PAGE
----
Neuberger on a fused future

“A rational approach” to regulation of the legal profession was called for by the President of the Supreme Court, Lord Neuberger of Abbotsbury, in a speech to the Bar Councils of Northern Ireland and Ireland on 20 June.

Hoping for regulation that will “become more realistic and less expensive”, he suggested a “single regulatory body for legal services with a number of discrete divisions: litigation, advocacy and advisory”.


This may “provide further impetus towards a de facto fusion of the legal profession” and although he would “regret” fusion, neither was he speaking against it. “A fearless, independent and outspoken group of specialist advocates can exist and thrive perfectly well within a larger, single legal profession,” he said. The Association of Trial Lawyers of America “is every bit as effective as the Bar Council in England”.

Lawyers “must ensure that their services are provided as cheaply as is consistent with their other duties – at least when they are acting for ordinary people whether or not they are relying on government funding”.

Lawyers and judges must always stand up for “an irreducible acceptable minimum of competence” and he had further advice for both. “If I ever had a mission statement for the Supreme Court, which I certainly will not, it would be to ensure that the law was as simple, as clear and as principled as possible.” Appellate advocates have a role here too: shorter written cases and more focused oral submissions.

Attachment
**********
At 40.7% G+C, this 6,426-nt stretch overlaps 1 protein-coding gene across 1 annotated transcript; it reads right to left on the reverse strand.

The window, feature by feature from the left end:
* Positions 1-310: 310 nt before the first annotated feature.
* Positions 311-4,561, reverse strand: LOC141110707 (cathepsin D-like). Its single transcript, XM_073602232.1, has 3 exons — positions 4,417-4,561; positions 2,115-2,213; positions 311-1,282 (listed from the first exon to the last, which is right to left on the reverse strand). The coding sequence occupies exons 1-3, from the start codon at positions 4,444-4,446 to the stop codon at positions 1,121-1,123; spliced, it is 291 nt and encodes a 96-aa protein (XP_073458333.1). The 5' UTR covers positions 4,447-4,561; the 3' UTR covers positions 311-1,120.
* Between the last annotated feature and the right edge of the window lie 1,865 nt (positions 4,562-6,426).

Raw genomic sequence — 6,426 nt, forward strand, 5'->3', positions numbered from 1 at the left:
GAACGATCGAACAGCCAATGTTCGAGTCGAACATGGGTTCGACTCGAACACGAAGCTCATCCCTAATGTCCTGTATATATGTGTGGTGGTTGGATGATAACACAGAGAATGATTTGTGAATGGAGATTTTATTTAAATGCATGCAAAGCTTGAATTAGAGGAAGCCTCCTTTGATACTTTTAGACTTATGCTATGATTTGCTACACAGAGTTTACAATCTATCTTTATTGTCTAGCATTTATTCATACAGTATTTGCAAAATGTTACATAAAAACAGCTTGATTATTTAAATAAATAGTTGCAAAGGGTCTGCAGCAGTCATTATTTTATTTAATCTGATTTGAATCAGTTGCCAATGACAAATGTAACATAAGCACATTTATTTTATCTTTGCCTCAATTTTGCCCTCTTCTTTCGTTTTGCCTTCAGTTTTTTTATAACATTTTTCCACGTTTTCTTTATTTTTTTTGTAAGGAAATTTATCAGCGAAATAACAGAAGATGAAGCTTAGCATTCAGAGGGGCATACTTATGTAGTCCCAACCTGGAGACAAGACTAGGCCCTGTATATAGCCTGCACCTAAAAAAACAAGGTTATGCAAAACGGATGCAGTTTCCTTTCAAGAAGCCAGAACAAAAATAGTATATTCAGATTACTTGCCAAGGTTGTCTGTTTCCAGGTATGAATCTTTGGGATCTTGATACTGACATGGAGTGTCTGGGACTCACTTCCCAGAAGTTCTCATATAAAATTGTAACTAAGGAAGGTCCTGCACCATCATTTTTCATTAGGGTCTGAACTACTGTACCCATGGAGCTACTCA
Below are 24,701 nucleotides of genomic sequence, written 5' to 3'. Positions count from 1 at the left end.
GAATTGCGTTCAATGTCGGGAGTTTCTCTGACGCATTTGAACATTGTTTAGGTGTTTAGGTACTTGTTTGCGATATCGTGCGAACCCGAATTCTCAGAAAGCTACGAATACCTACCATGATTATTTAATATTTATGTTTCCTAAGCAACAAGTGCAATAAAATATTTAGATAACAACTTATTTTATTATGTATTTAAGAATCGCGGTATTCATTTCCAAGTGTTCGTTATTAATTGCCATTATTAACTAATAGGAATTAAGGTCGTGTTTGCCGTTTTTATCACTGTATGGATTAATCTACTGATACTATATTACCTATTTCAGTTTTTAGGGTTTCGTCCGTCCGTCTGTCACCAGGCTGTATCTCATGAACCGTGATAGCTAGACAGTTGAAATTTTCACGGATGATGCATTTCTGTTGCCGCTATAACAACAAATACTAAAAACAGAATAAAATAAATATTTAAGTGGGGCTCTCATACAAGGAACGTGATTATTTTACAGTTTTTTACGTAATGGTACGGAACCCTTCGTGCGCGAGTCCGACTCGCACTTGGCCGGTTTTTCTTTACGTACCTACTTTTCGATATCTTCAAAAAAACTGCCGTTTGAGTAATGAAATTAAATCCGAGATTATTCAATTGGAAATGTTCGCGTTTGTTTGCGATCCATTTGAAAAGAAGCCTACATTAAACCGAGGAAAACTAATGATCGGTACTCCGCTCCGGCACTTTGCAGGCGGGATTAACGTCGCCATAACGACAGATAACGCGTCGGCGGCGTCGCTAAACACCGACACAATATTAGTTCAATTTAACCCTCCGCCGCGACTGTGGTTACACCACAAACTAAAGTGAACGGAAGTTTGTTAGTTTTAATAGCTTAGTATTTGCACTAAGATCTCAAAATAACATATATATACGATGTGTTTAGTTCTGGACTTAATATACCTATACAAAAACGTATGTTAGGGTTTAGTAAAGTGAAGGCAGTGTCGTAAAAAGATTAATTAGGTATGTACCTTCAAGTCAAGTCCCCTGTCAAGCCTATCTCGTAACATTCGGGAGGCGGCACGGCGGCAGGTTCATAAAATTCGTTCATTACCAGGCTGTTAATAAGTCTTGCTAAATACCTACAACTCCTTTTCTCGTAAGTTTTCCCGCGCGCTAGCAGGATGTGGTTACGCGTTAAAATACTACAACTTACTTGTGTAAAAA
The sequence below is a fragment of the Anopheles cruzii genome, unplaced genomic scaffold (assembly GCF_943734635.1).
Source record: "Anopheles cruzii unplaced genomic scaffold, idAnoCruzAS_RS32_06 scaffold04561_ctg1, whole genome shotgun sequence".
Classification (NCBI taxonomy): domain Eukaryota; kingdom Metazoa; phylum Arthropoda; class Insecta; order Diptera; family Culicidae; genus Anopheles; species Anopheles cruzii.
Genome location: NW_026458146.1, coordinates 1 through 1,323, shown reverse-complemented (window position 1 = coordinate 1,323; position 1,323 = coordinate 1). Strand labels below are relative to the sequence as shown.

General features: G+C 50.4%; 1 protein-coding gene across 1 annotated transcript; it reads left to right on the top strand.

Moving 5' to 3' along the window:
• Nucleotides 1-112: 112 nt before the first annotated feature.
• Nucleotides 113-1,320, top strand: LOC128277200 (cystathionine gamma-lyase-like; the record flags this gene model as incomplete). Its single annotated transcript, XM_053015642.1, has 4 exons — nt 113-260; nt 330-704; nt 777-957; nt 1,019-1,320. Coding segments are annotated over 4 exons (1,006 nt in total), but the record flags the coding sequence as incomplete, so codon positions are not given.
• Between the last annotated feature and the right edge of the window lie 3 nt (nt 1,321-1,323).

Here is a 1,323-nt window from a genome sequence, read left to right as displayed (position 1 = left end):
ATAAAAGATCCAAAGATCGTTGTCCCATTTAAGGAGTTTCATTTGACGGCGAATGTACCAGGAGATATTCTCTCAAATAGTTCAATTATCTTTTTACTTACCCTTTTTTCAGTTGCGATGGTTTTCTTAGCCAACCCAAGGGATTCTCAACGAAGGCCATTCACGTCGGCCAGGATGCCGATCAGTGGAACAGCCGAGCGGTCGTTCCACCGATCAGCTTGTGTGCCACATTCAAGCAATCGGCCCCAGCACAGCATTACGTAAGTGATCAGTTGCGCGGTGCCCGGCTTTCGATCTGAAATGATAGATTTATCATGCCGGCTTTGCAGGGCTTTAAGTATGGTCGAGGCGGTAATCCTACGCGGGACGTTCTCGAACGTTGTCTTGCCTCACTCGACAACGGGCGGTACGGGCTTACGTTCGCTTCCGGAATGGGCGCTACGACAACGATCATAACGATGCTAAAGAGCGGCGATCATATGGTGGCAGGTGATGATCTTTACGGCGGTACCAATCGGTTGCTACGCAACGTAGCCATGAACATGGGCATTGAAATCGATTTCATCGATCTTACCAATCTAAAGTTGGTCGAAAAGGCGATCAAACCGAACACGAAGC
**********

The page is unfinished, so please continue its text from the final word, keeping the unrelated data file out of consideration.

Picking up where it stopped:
In contrast, Bar Standards Board Chair Baroness Deech argued the case for specialist regulation in a speech to the International Legal Regulators Conference on 8 July: “A glance at the study of the financial market and its collapse, or at health care, shows only too clearly that the small expert regulator is now seen as doing a better job.”

By the time a super-regulator was set up, which “would immediately [require] three subcommittees – one for advocacy, one for litigation, one for transactions... the expertise and familiarity of the existing regulators would have been lost, with consequent risk to... international reputation,” she added.

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